An angry resident of Grenfell Tower confronted council leader Elizabeth Campbell live on Sam Delaney's talkRADIO show, asking why she hasn't held a large public meeting for all residents to voice their opinion.
Tiago Alves, who fled his flat with his family as the fire converged on June 14, eventually pressed Campbell to agree to organise a meeting for those displaced and affected by the disaster.
Campbell, who was confirmed leader on July 19, also faced victims' lawyer John Cooper in a remarkable segment of our Drivetime show.
Alves asked the council leader: "Why is it that when you meet up with residents you go directly to the hotels and you give little amount of time to prepare? Why don’t you give one large meeting for all residents so everyone can have a voice?"
Campbell replied that "the council would be very happy to plan a meeting like this but quite a lot of residents I’ve met on a one to one basis don’t feel that they want to go to large meetings.
"I’m really happy to go to to [the meetings] that I’m invited to. The idea of going to the hotels was just to see people on an individual basis."
This response cut little ice with Alves, who said only one resident he knew had been to Campbell's hotel meetings.
He also suggested that, rather than simply attending the meetings, Campbell should actually be proactive and organise one herself.
Campbell eventually said she'd be happy to organise a meeting, prompting Sam to offer to facilitate the organisation of such an event.
'Why can't the residents go in?'
Cooper, meanwhile, demanded to know Campbell's view on whether residents should be allowed to visit the tower to conduct their own investigations, alongside the official inquiry.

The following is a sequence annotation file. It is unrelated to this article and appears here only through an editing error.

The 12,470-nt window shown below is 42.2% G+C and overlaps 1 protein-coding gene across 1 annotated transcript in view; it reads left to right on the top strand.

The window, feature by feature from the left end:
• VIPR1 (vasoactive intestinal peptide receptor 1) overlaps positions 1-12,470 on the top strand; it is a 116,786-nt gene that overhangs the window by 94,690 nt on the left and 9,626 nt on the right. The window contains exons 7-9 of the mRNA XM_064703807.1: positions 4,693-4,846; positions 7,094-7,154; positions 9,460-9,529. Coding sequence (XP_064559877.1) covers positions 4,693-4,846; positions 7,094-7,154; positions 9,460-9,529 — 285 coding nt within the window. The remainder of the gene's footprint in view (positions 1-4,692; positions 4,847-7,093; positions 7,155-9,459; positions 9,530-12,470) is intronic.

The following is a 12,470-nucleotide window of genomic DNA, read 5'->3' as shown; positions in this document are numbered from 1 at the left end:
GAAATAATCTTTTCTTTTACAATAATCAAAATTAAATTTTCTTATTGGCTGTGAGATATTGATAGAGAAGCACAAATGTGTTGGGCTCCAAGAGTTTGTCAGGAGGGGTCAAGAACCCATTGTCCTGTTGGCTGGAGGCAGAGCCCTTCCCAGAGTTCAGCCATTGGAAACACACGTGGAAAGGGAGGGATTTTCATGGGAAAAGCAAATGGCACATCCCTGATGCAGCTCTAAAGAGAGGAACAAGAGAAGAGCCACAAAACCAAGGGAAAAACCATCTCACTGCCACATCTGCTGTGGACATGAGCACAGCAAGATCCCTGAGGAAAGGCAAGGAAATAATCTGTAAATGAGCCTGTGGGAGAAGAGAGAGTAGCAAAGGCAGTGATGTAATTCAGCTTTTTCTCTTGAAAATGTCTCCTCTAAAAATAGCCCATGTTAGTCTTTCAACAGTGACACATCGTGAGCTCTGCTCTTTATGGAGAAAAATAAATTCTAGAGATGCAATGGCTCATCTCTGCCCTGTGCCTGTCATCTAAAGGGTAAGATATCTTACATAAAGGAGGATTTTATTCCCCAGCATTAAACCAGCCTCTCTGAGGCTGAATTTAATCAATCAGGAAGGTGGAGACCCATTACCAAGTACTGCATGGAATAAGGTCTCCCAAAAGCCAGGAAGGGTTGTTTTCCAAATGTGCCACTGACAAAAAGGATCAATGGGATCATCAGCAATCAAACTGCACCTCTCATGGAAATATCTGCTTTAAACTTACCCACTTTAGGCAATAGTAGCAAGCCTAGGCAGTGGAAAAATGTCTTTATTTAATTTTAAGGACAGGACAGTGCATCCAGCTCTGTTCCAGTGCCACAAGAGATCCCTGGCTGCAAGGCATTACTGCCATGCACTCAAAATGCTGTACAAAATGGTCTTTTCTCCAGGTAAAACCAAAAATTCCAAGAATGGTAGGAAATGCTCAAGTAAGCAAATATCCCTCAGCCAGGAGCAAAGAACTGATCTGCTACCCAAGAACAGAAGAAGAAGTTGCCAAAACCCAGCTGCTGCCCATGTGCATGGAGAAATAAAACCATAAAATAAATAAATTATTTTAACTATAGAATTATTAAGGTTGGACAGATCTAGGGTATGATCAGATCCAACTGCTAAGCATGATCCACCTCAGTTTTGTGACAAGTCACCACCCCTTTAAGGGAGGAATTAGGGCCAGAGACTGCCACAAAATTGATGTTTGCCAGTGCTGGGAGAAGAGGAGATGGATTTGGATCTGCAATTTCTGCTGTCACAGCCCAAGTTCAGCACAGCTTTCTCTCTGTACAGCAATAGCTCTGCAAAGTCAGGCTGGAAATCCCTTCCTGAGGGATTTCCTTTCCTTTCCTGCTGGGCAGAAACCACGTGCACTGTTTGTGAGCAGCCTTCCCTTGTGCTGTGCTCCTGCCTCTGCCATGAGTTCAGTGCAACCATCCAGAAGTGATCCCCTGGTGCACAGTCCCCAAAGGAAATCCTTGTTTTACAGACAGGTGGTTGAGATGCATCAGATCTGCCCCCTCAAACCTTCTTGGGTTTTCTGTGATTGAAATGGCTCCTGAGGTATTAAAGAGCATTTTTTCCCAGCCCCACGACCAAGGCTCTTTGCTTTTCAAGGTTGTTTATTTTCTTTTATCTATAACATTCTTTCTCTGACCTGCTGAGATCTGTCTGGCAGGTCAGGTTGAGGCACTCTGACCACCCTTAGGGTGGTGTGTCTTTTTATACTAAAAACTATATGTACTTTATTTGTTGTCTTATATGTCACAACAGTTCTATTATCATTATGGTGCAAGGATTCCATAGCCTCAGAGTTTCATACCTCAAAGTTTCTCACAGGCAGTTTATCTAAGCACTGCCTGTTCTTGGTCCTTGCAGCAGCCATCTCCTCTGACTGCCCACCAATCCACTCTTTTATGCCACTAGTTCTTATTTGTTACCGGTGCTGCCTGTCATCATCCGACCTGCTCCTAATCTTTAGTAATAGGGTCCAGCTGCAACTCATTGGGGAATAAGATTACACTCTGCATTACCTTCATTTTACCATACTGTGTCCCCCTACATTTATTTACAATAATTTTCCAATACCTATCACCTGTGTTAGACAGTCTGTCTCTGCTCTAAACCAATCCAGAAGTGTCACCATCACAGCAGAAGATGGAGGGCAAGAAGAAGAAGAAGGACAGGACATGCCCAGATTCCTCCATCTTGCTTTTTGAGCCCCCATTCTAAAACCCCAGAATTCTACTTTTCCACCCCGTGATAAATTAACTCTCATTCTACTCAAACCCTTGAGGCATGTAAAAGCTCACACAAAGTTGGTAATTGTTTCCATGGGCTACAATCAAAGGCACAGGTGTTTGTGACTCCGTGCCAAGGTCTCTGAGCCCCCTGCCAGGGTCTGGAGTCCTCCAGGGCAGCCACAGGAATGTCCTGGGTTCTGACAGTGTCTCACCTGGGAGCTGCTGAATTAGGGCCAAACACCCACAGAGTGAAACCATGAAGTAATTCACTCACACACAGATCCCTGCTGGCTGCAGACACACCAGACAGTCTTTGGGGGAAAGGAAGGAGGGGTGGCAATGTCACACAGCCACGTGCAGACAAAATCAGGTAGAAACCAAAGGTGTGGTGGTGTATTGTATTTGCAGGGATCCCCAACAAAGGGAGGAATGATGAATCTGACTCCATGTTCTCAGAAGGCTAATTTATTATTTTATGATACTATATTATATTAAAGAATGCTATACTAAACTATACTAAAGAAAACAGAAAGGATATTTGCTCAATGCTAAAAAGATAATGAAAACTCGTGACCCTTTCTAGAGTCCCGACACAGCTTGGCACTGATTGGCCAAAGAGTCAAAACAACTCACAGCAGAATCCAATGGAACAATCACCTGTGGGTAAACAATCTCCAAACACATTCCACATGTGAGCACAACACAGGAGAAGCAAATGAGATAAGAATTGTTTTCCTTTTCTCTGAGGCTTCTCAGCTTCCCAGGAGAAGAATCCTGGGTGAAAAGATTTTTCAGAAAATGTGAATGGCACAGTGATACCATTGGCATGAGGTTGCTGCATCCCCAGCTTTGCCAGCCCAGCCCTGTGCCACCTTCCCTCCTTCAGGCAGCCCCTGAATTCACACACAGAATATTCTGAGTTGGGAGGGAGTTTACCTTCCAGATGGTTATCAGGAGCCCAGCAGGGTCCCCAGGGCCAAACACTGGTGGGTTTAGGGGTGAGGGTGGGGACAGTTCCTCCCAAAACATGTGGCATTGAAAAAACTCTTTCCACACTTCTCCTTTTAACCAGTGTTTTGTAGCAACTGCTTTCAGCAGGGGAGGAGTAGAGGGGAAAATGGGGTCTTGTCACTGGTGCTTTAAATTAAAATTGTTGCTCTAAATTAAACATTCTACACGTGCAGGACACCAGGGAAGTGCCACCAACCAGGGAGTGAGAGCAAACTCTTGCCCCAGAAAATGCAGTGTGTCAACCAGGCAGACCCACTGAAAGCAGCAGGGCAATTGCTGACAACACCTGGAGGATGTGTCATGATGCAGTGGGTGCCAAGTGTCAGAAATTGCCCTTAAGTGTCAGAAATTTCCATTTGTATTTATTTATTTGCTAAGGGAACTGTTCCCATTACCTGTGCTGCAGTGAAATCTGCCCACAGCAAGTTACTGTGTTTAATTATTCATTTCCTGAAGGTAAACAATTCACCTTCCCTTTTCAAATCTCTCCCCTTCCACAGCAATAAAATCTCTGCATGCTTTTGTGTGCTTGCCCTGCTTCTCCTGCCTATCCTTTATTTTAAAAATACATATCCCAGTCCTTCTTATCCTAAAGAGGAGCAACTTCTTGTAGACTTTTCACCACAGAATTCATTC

Campbell repeatedly demurred when pressed on the matter, saying it was a police decision - eventually forcing Sam to intervene.
The politician also insisted that work to rehouse those displaced by the fire is going well, claiming "the permanent flats that I’ve seen in Kensington and in Chelsea are of the absolute highest standard I mean they are really of a high quality."
Sam responded by pointing out that many residents are rejecting the new homes, which suggests they may not be of the highest standard.
Campbell said: "If people decide that they don’t want to live there I don’t think it's about the quality. It might be not the area they want to be in - they might want to be closer to North Kensington. Sometimes the flats are bigger and the families have split so they want to have more single beds rather than three-bedroom [room].
"People are perfectly within their rights [to say no to offers of acomodation] and that’s what we’ve seen".
On the broader issue of housing policy, she hoped her legacy would be to build more social housing, saying 400 extra social properties were needed across the borough and residents will be consulted in the process - starting with the Lancaster West estate.
Listen to the full interview above